Marketing: A Beautiful Game

By | Small Business

The phrase “The Beautiful Game” means something profound to football fans all over the world. I first discovered it watching the Euro 2008 tournament. I quickly became a Germany fan because of the way they played. They were technical and calculated…and also had cool names like “Schweinsteiger.” Those first two attributes the modern day marketer also needs to embrace and embody. Germany was up against the Spanish, who play “Tiki-taka” style football with short passes, working the ball through various channels (not to mention flopping). Just like in football, a great marketer needs to move campaigns through different channels and be poised to respond to threats and opportunities.

Currently, the game that so enthralled me is mired in controversy, due to their governing body FIFA. When the 2014 tournament geared up to take place in Brazil, there were fervent citizen protests. Numerous reports in the media focused on the opposition. None were as powerful, poignant and hilarious as John Oliver’s initial report on his HBO show, Last Week Tonight. It’s a good 13-minute watch. During this first report, Oliver slammed Budweiser for their unwavering support of FIFA.

Fast forward to June 2015. We’ve had a great tournament and the ​Germans claimed the ultimate football prize in Brazil. However, the controversy surrounding FIFA only picked up steam with damning allegations of bribery and corruption. Yet again, John Oliver was there to cover it and Budweiser was slammed again. This time, he unleashed his satirical wrath upon their product “Bud Light Lime.”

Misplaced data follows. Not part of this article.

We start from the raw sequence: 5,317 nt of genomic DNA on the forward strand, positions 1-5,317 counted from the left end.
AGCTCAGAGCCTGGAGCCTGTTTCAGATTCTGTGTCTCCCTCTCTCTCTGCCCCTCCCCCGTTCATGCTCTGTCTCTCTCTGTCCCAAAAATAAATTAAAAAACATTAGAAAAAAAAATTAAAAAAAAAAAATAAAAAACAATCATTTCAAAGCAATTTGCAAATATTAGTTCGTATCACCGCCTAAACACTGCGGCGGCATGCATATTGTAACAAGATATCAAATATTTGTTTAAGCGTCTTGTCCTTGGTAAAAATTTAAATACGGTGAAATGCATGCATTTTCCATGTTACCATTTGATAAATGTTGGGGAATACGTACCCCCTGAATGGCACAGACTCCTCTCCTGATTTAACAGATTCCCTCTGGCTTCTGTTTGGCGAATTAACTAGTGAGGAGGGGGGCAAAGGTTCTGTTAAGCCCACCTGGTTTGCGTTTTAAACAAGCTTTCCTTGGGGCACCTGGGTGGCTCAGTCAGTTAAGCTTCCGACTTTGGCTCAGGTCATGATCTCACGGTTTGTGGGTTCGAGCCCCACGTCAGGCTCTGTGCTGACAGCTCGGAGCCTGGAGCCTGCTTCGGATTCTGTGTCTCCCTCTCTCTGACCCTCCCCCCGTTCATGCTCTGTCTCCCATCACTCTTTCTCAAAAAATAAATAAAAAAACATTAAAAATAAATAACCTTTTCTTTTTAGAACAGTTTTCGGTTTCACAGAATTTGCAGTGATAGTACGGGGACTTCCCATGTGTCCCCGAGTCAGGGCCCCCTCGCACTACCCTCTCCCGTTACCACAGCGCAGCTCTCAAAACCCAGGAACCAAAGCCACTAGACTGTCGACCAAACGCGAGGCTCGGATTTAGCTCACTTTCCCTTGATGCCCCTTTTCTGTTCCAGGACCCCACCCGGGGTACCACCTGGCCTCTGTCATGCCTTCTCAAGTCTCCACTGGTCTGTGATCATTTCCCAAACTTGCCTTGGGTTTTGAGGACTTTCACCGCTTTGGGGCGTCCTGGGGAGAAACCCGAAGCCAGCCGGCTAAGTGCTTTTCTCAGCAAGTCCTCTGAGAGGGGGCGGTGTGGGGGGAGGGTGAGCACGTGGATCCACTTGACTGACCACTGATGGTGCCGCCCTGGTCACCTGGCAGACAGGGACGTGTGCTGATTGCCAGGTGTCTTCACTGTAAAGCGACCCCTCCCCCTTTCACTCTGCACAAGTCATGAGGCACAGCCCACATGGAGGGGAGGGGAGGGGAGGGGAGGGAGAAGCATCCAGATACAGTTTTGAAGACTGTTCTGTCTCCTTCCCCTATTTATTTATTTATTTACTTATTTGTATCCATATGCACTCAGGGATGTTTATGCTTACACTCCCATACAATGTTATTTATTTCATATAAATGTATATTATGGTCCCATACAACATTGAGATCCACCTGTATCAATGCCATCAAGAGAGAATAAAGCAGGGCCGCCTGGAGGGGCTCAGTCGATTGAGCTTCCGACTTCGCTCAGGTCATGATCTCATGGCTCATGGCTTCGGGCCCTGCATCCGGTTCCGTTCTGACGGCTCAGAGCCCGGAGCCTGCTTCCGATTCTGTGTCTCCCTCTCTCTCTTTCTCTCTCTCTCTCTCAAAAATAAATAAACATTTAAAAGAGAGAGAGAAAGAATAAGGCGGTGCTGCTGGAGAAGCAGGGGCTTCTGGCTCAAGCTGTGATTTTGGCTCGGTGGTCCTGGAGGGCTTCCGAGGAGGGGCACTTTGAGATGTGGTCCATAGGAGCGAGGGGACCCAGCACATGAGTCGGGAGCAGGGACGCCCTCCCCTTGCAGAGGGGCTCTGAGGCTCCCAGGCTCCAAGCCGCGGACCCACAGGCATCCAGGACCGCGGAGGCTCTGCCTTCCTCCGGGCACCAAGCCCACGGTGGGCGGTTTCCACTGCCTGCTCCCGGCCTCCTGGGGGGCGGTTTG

After this report blasting Budweiser (along with other major sponsors such as Adidas, Coca-Cola and Visa), Twitter traffic surged. Mentions absolutely skyrocketed for Budweiser, growing a whopping 525%. While Oliver’s rant was hilarious, it was also a pretty negative review of Budweiser’s product, coupled with a promise to consume the vile stuff if only Budweiser would cancel their sponsorship. His plea got the Twittersphere buzzing and spread like wildfire.

Marketing A Beautiful Game Champagne

Well, football fans across the world rejoiced when FIFA’s president Sepp Blatter resigned amongst the allegations. John Oliver fulfilled his promise on air in brilliant fashion while Budweiser embraced the airtime with a themed Bud light Lime backdrop. Once again, it produced “word of mouth” buzz reported across multiple social media and news outlets, including a tweet by John Oliver featuring a picture of a bucket of ice-cold Bud Light Lime. While Bud Light acknowledged his tweet by calling John Oliver a man of his word, they could have done more in my opinion, by playing off the fact he referred to their product as “champagne” in that tweet. It garnered an exponential number of engagements with 23k retweets and 30k favorites.

In the world of online marketing, social media allows your consumer to be your best or worst marketer. Googling the search term “word of mouth marketing” yields 41,800,000 results (.47 seconds). Coca-Cola has been historically great at “word of mouth” Twitter campaigns. In this digital age of social media, word travels fast and nowhere faster than Twitter. Brands have an opportunity to embrace both positive and negative publicity there, strategizing to make the right moves to score, like any skilled football player on the playing field.

Sadly, while I will never be a world-class forward for a country that treats Football as a religion, I’ve found my “Beautiful Game” in marketing, and can’t wait to see what the future holds in the social realm.

This article was syndicated from Business 2 Community: Marketing: A Beautiful Game

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